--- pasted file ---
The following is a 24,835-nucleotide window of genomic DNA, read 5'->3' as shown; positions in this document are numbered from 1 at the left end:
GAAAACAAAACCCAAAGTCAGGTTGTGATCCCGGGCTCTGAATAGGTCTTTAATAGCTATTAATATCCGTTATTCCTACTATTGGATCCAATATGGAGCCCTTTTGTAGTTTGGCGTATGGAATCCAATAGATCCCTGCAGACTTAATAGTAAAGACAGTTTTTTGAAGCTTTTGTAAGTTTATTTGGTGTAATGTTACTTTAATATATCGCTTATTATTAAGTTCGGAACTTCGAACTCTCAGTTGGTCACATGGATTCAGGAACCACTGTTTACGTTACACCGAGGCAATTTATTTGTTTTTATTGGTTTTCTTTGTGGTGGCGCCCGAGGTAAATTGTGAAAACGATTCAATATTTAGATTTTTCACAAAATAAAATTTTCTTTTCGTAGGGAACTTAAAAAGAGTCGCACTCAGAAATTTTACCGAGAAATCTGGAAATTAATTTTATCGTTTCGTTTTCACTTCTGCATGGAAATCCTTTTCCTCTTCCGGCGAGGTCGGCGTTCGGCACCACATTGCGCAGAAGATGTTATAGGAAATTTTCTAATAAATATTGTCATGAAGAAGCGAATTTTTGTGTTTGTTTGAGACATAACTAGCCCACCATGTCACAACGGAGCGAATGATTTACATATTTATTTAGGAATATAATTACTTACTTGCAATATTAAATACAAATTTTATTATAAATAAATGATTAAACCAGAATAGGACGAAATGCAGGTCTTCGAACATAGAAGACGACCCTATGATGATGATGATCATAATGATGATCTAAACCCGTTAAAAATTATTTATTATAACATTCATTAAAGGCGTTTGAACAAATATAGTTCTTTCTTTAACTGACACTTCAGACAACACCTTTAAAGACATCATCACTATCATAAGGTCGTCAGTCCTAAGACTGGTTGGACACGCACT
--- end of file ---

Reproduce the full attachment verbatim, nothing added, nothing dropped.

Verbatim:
The following is a 24,835-nucleotide window of genomic DNA, read 5'->3' as shown; positions in this document are numbered from 1 at the left end:
GAAAACAAAACCCAAAGTCAGGTTGTGATCCCGGGCTCTGAATAGGTCTTTAATAGCTATTAATATCCGTTATTCCTACTATTGGATCCAATATGGAGCCCTTTTGTAGTTTGGCGTATGGAATCCAATAGATCCCTGCAGACTTAATAGTAAAGACAGTTTTTTGAAGCTTTTGTAAGTTTATTTGGTGTAATGTTACTTTAATATATCGCTTATTATTAAGTTCGGAACTTCGAACTCTCAGTTGGTCACATGGATTCAGGAACCACTGTTTACGTTACACCGAGGCAATTTATTTGTTTTTATTGGTTTTCTTTGTGGTGGCGCCCGAGGTAAATTGTGAAAACGATTCAATATTTAGATTTTTCACAAAATAAAATTTTCTTTTCGTAGGGAACTTAAAAAGAGTCGCACTCAGAAATTTTACCGAGAAATCTGGAAATTAATTTTATCGTTTCGTTTTCACTTCTGCATGGAAATCCTTTTCCTCTTCCGGCGAGGTCGGCGTTCGGCACCACATTGCGCAGAAGATGTTATAGGAAATTTTCTAATAAATATTGTCATGAAGAAGCGAATTTTTGTGTTTGTTTGAGACATAACTAGCCCACCATGTCACAACGGAGCGAATGATTTACATATTTATTTAGGAATATAATTACTTACTTGCAATATTAAATACAAATTTTATTATAAATAAATGATTAAACCAGAATAGGACGAAATGCAGGTCTTCGAACATAGAAGACGACCCTATGATGATGATGATCATAATGATGATCTAAACCCGTTAAAAATTATTTATTATAACATTCATTAAAGGCGTTTGAACAAATATAGTTCTTTCTTTAACTGACACTTCAGACAACACCTTTAAAGACATCATCACTATCATAAGGTCGTCAGTCCTAAGACTGGTTGGACACGCACT